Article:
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Destutt de Tracy on society as “nothing but a succession of exchanges” (1817)

The French revolutionary politician and republican Destutt de Tracy (1754-1836) believed that society was a complex web of mutually beneficial transactions which brought people together both across space and time:

First, society is nothing but a succession of exchanges.In effect, let us begin with the first conventions on which it is founded. Every man, before entering into the state of society, has as we have seen all rights and no duty, not even that of not hurting others; and others the same in respect to him. It is evident they could not live together, if by a convention formal or tacit they did not promise each other, reciprocally, surety. Well! this convention is a real exchange; every one renounces a certain manner of employing his force, and receives in return the same sacrifice on the part of all the others. Security once established by this mean, men have a multitude of mutual relations which all arrange themselves under one of the three following classes: they consist either in rendering a service to receive a salary, or in bartering some article of merchandize against another, or in executing some work in common.

Now what is society viewed under this aspect (its economical relation)? I do not fear to announce it. Society is purely and solely a continual series of exchanges. It is never any thing else, in any epoch of its duration, from its commencement the most unformed, to its greatest perfection. And this is the greatest eulogy we can give to it, for exchange is an admirable transaction, in which the two contracting parties always both gain; consequently society is an uninterrupted succession of advantages, unceasingly renewed for all its members. This demands an explanation.

First, society is nothing but a succession of exchanges.In effect, let us begin with the first conventions on which it is founded. Every man, before entering into the state of society, has as we have seen all rights and no duty, not even that of not hurting others; and others the same in respect to him. It is evident they could not live together, if by a convention formal or tacit they did not promise each other, reciprocally, surety. Well! this convention is a real exchange; every one renounces a certain manner of employing his force, and receives in return the same sacrifice on the part of all the others. Security once established by this mean, men have a multitude of mutual relations which all arrange themselves under one of the three following classes: they consist either in rendering a service to receive a salary, or in bartering some article of merchandize against another, or in executing some work in common. In the two first cases the exchange is manifest. In the third it is not less real; for when several men unite, to labour in common, each makes a sacrifice to the others of what he could have done during the same time for his own particular utility; and he receives, for an equivalent, his part of the common utility resulting from the common labour. He exchanges one manner of occupying himself against another, which becomes more advantageous to him than the other would have been. It is true then that society consists only in a continual succession of exchanges.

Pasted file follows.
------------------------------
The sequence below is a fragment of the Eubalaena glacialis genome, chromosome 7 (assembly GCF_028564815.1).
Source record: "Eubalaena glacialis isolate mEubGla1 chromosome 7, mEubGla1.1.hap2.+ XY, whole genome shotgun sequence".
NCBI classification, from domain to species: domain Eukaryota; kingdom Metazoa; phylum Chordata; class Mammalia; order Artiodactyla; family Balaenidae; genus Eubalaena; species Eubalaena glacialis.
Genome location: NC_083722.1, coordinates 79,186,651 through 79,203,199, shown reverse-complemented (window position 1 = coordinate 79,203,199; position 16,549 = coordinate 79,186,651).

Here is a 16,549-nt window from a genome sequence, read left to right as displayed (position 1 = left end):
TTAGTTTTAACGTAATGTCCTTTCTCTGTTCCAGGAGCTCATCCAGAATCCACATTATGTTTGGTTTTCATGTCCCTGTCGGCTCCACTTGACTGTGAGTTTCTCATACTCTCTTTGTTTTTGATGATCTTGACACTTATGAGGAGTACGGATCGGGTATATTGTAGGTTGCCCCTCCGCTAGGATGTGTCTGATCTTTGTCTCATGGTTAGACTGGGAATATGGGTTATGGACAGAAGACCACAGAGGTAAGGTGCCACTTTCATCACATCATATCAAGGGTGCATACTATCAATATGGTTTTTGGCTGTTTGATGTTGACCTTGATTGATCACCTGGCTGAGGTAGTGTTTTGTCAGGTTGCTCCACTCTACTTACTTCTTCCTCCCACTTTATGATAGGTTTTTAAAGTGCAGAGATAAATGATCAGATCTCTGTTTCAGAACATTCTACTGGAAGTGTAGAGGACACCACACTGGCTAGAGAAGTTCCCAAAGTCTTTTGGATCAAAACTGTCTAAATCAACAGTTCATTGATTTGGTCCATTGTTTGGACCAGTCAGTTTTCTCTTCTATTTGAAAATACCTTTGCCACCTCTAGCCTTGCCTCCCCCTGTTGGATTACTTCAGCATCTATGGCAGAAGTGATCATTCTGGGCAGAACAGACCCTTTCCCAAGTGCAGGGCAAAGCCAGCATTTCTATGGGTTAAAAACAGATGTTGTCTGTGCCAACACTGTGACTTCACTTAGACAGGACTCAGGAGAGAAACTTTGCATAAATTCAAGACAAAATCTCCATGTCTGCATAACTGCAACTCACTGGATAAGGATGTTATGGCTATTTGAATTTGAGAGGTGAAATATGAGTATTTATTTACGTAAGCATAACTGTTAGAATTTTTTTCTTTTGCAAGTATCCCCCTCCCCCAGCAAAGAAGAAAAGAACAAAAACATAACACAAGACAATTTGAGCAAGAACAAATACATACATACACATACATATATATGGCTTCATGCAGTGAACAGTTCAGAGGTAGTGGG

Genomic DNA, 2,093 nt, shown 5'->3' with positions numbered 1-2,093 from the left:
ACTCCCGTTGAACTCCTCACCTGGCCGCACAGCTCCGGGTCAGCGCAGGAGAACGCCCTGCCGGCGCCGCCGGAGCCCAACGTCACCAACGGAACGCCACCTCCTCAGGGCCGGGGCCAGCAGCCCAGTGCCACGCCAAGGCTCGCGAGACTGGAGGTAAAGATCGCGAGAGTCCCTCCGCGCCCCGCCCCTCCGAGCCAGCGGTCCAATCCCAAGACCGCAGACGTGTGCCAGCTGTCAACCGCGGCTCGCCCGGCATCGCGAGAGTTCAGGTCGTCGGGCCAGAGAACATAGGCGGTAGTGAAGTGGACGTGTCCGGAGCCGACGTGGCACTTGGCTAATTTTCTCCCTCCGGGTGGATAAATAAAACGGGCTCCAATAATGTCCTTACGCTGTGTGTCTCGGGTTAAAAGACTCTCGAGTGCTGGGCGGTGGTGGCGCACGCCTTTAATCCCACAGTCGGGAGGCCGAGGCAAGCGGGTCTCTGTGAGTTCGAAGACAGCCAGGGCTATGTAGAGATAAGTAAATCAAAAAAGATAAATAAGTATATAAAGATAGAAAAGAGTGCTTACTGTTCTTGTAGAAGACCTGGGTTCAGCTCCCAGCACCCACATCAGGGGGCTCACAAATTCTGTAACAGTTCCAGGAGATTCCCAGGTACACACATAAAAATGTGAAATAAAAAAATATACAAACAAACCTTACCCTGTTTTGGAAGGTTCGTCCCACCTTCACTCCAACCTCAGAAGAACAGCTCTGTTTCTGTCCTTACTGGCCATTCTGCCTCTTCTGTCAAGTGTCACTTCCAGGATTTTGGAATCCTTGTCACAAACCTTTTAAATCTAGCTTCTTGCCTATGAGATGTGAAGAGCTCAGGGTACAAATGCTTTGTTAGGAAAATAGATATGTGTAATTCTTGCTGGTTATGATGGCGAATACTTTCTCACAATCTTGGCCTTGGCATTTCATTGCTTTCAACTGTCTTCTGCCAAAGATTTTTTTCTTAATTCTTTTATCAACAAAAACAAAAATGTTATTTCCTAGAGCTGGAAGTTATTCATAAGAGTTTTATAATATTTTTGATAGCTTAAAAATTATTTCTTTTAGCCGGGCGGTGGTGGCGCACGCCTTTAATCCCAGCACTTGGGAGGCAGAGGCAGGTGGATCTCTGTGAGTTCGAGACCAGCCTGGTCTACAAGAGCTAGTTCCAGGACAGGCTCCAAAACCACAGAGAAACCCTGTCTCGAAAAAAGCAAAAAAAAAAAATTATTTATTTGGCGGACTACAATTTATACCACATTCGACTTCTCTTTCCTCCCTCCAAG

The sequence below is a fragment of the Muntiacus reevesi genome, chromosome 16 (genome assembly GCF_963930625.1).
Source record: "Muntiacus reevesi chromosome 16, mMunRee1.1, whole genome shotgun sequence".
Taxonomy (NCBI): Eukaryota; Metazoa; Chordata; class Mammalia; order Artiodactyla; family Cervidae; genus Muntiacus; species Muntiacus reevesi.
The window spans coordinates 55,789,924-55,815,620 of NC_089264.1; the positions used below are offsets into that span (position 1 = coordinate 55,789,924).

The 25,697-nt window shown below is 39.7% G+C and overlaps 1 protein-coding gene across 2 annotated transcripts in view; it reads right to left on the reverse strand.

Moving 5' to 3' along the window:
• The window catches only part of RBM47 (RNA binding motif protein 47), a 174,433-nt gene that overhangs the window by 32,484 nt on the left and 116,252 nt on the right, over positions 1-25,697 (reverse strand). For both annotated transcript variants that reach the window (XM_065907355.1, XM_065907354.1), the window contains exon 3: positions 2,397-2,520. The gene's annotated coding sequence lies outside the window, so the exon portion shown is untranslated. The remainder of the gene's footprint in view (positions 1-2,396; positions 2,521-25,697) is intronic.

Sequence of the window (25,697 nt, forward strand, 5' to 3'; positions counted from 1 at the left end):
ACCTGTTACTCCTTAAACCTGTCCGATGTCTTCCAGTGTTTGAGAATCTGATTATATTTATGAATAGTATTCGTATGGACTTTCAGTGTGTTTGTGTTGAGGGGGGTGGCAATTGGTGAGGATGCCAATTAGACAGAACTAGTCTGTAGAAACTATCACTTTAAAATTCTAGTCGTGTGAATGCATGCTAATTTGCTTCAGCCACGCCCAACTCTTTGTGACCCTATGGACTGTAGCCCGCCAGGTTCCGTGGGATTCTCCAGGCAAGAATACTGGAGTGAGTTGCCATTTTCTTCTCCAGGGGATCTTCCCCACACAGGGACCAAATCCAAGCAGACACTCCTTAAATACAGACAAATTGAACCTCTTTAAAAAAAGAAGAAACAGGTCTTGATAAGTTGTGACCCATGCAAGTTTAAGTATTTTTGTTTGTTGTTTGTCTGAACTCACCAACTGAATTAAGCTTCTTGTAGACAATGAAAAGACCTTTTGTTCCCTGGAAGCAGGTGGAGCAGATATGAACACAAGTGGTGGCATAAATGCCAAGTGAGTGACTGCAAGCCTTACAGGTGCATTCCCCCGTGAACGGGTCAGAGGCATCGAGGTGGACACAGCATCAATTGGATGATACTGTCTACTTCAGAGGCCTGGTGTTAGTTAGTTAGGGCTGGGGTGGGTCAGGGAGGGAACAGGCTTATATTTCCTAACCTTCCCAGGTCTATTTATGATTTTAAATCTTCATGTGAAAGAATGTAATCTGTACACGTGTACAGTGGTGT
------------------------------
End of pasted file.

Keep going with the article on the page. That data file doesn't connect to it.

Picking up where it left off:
I do not pretend to say that men never render gratuitous services. Far from me be the idea of denying benevolence, or of banishing it from their hearts; but I say it is not on this that all the progress of society reposes, and even that the happy consequences of this amiable virtue are much more important under a moral relation,∗ of which we are not at this time speaking, than under the economical relation which now occupies us. I add that if we urge the sense of the word exchange, and if we wish, as we ought, to take it in all the extent of its signification, we may say with justice that a benefit is still an exchange, in which one sacrifices a portion of one’s property, or of one’s time, to procure a moral pleasure, [8] very lively and very sweet, that of obliging, or to exempt oneself from a pain very afflicting, the sight of suffering; exactly as we employ a sum of money to procure an artificial fire work, which diverts, or to free ourselves from something which incommodes us.

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In the first chapter of his treatise on political economy (1817) Destutt de Tracy declares that human beings are naturally social and group together for mutual protection and because they share a “natural disposition to sympathy” or a sense of fellow feeling with each other. In every community there emerges a desire to better satisfy one’s own as well as the group’s needs which results in the division of labour and the exchange among the members of various goods and services. From this come’s Tracy’s quite startling conclusion that “society is nothing but a succession of exchanges”. This might sound to some ears like the crudest form of economism but in Tracey’s worldview it is the cement which bonds a society together in a deep social way. The types of exchanges he has in mind are simple barter without money, exchanges involving money, as well as work done in common. However, they all have one thing in common, and that is the mutually beneficial nature of these exchanges. Over an extended period of time this “continual succession of exchanges”, this “innumerable crowd of small particular advantages”, is what constitutes society itself and leads to “the wonders of perfected society”. Thomas Jefferson was so impressed with this line of thinking that he arranged to have Tracey’s work translated and published in the U.S.

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